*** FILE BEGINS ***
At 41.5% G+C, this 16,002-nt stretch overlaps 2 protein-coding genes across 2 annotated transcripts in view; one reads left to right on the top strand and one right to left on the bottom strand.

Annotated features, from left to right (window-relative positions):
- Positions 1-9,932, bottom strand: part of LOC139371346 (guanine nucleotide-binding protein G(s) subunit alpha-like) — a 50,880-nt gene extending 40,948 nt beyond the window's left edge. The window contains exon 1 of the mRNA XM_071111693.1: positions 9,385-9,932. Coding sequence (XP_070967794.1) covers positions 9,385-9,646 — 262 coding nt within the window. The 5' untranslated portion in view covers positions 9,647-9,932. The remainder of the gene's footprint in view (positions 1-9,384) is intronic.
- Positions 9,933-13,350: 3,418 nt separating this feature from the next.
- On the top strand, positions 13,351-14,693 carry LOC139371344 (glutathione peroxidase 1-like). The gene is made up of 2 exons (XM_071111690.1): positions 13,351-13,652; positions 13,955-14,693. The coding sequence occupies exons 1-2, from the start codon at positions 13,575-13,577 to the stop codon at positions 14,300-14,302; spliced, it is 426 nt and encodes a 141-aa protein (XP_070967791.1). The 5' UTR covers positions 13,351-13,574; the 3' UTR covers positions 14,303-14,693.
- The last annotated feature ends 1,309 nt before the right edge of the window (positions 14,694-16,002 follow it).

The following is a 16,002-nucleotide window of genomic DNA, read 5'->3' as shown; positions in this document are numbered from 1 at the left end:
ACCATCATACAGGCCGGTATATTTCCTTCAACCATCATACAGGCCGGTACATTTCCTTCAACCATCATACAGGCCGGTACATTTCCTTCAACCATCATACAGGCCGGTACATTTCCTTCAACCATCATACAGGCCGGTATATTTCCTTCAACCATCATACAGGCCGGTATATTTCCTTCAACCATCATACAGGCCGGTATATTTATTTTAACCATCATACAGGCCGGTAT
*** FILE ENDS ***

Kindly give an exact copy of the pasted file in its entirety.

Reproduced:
At 41.5% G+C, this 16,002-nt stretch overlaps 2 protein-coding genes across 2 annotated transcripts in view; one reads left to right on the top strand and one right to left on the bottom strand.

Annotated features, from left to right (window-relative positions):
- Positions 1-9,932, bottom strand: part of LOC139371346 (guanine nucleotide-binding protein G(s) subunit alpha-like) — a 50,880-nt gene extending 40,948 nt beyond the window's left edge. The window contains exon 1 of the mRNA XM_071111693.1: positions 9,385-9,932. Coding sequence (XP_070967794.1) covers positions 9,385-9,646 — 262 coding nt within the window. The 5' untranslated portion in view covers positions 9,647-9,932. The remainder of the gene's footprint in view (positions 1-9,384) is intronic.
- Positions 9,933-13,350: 3,418 nt separating this feature from the next.
- On the top strand, positions 13,351-14,693 carry LOC139371344 (glutathione peroxidase 1-like). The gene is made up of 2 exons (XM_071111690.1): positions 13,351-13,652; positions 13,955-14,693. The coding sequence occupies exons 1-2, from the start codon at positions 13,575-13,577 to the stop codon at positions 14,300-14,302; spliced, it is 426 nt and encodes a 141-aa protein (XP_070967791.1). The 5' UTR covers positions 13,351-13,574; the 3' UTR covers positions 14,303-14,693.
- The last annotated feature ends 1,309 nt before the right edge of the window (positions 14,694-16,002 follow it).

The following is a 16,002-nucleotide window of genomic DNA, read 5'->3' as shown; positions in this document are numbered from 1 at the left end:
ACCATCATACAGGCCGGTATATTTCCTTCAACCATCATACAGGCCGGTACATTTCCTTCAACCATCATACAGGCCGGTACATTTCCTTCAACCATCATACAGGCCGGTACATTTCCTTCAACCATCATACAGGCCGGTATATTTCCTTCAACCATCATACAGGCCGGTATATTTCCTTCAACCATCATACAGGCCGGTATATTTATTTTAACCATCATACAGGCCGGTAT